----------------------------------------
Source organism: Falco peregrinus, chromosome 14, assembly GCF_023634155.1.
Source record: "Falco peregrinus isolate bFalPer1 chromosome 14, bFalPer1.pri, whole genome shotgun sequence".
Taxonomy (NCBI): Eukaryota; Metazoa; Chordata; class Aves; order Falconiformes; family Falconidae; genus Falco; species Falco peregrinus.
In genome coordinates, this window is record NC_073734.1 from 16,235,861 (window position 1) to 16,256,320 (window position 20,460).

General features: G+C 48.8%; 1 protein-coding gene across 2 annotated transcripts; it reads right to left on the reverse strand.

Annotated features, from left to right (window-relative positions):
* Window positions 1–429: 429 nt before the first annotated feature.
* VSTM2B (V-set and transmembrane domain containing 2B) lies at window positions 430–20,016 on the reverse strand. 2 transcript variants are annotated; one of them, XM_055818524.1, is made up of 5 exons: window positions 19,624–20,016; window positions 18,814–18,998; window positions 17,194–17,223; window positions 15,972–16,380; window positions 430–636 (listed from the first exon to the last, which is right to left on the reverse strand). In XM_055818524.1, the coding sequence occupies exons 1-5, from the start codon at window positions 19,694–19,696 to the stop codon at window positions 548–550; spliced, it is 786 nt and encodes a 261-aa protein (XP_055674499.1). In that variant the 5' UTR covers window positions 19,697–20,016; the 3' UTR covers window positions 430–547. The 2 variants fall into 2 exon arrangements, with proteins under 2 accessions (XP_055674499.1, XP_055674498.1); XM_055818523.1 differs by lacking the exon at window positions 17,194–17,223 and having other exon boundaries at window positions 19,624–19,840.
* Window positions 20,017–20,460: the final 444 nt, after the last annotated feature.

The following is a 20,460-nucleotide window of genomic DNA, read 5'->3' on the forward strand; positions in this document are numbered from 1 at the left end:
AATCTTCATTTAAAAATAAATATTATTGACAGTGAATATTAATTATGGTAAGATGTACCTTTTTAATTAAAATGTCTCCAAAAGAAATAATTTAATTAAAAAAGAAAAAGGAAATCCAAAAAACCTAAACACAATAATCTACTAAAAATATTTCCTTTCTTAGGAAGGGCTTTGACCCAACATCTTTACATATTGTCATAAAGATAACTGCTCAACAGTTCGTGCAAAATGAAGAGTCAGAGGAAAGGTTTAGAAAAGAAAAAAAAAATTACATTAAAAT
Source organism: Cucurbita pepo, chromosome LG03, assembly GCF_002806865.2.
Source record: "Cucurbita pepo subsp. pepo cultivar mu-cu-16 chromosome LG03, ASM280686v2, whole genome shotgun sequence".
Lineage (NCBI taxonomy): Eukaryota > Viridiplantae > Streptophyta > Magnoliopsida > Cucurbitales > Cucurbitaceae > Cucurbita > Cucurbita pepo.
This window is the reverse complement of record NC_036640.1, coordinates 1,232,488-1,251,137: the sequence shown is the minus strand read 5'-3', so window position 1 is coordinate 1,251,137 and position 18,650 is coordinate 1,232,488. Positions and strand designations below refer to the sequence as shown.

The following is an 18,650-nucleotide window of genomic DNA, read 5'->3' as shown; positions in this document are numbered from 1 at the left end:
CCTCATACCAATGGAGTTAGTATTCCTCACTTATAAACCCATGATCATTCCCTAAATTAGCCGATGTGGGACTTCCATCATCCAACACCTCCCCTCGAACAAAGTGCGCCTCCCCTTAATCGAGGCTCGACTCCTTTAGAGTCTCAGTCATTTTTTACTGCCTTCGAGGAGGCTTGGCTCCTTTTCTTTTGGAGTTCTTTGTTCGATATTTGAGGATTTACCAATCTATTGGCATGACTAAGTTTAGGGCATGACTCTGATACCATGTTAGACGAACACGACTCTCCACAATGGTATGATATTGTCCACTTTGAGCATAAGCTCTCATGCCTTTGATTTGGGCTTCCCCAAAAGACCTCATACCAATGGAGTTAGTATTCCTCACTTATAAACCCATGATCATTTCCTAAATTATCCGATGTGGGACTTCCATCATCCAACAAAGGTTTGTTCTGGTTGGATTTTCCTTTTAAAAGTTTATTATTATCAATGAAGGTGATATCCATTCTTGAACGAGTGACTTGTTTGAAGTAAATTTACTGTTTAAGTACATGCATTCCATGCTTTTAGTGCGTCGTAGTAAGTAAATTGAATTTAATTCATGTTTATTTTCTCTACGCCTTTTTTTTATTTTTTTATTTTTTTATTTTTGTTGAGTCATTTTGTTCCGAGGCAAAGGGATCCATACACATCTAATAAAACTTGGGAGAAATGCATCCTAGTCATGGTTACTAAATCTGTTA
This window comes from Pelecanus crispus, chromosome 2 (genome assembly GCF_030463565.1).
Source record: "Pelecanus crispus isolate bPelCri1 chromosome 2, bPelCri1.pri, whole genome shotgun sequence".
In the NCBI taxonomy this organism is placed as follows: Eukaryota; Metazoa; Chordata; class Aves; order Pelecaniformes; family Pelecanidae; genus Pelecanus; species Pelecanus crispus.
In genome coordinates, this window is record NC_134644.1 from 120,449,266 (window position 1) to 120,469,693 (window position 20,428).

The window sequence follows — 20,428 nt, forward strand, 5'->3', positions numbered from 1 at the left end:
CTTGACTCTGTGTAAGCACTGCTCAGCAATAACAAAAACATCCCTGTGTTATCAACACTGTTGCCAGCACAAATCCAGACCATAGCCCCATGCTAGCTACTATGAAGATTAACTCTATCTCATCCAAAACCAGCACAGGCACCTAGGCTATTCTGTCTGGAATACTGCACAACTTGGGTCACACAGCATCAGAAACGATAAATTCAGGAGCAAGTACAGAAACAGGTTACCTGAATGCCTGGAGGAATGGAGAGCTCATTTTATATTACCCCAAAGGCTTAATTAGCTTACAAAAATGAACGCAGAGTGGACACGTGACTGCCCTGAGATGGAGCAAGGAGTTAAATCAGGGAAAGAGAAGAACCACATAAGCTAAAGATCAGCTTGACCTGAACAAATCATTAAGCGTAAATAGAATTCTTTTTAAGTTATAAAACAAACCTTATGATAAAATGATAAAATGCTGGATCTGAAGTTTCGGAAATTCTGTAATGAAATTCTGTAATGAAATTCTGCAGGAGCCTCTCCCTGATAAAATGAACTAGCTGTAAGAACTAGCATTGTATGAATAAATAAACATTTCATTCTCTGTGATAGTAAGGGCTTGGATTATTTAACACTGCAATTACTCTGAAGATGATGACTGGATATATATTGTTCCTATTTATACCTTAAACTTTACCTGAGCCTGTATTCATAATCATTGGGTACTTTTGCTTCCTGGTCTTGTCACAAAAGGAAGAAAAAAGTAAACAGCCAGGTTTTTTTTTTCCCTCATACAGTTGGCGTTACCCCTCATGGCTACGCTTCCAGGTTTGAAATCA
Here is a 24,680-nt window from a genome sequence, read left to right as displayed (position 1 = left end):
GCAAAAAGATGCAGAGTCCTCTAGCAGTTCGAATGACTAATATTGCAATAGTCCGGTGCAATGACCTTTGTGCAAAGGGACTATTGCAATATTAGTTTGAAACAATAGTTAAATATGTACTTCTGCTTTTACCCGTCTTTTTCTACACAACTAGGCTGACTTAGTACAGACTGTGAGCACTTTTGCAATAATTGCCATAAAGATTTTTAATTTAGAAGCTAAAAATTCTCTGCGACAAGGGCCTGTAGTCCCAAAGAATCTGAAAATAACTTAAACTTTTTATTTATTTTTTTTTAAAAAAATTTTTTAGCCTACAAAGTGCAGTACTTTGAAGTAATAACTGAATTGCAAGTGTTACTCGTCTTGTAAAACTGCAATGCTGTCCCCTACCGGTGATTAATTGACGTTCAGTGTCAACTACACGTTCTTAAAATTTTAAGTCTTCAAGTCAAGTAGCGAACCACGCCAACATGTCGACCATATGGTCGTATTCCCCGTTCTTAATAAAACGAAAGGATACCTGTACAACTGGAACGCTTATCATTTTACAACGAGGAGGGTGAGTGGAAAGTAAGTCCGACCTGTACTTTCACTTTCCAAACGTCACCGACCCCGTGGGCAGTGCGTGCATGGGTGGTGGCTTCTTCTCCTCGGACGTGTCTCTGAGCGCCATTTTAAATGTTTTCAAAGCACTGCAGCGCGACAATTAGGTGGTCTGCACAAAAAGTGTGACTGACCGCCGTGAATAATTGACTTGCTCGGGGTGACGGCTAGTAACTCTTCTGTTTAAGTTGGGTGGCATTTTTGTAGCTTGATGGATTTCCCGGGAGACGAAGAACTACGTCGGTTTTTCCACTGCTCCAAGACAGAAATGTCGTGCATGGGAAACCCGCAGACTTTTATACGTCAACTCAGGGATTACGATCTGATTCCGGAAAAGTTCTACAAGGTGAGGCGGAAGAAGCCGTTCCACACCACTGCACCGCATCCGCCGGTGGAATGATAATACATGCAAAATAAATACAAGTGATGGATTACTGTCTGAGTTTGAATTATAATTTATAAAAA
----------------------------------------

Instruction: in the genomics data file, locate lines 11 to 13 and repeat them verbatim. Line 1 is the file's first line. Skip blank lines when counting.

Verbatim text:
AATCTTCATTTAAAAATAAATATTATTGACAGTGAATATTAATTATGGTAAGATGTACCTTTTTAATTAAAATGTCTCCAAAAGAAATAATTTAATTAAAAAAGAAAAAGGAAATCCAAAAAACCTAAACACAATAATCTACTAAAAATATTTCCTTTCTTAGGAAGGGCTTTGACCCAACATCTTTACATATTGTCATAAAGATAACTGCTCAACAGTTCGTGCAAAATGAAGAGTCAGAGGAAAGGTTTAGAAAAGAAAAAAAAAATTACATTAAAAT
Source organism: Cucurbita pepo, chromosome LG03, assembly GCF_002806865.2.
Source record: "Cucurbita pepo subsp. pepo cultivar mu-cu-16 chromosome LG03, ASM280686v2, whole genome shotgun sequence".